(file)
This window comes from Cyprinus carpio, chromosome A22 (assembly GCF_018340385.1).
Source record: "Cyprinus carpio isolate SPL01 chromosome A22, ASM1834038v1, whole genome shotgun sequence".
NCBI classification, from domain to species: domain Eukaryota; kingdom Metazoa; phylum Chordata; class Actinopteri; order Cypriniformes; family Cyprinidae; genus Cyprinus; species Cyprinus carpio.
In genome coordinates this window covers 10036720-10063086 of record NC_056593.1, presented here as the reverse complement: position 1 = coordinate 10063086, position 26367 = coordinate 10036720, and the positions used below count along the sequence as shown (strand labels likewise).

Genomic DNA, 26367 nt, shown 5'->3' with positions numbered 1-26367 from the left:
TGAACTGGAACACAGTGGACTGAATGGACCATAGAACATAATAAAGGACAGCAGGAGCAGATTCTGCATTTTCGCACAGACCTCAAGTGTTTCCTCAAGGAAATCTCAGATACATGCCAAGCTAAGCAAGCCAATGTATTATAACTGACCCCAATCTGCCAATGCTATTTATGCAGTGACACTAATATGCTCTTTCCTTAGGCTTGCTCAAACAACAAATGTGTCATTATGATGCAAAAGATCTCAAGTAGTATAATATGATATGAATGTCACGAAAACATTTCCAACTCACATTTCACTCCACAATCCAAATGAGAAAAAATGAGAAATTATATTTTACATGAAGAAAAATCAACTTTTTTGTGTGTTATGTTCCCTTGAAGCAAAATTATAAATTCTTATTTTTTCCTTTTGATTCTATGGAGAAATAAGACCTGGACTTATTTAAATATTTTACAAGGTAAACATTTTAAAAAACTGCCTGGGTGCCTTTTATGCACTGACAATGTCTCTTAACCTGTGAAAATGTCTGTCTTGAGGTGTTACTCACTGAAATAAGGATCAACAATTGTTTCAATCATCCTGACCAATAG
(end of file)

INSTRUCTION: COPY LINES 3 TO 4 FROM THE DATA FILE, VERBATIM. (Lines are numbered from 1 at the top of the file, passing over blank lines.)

NCBI classification, from domain to species: domain Eukaryota; kingdom Metazoa; phylum Chordata; class Actinopteri; order Cypriniformes; family Cyprinidae; genus Cyprinus; species Cyprinus carpio.
In genome coordinates this window covers 10036720-10063086 of record NC_056593.1, presented here as the reverse complement: position 1 = coordinate 10063086, position 26367 = coordinate 10036720, and the positions used below count along the sequence as shown (strand labels likewise).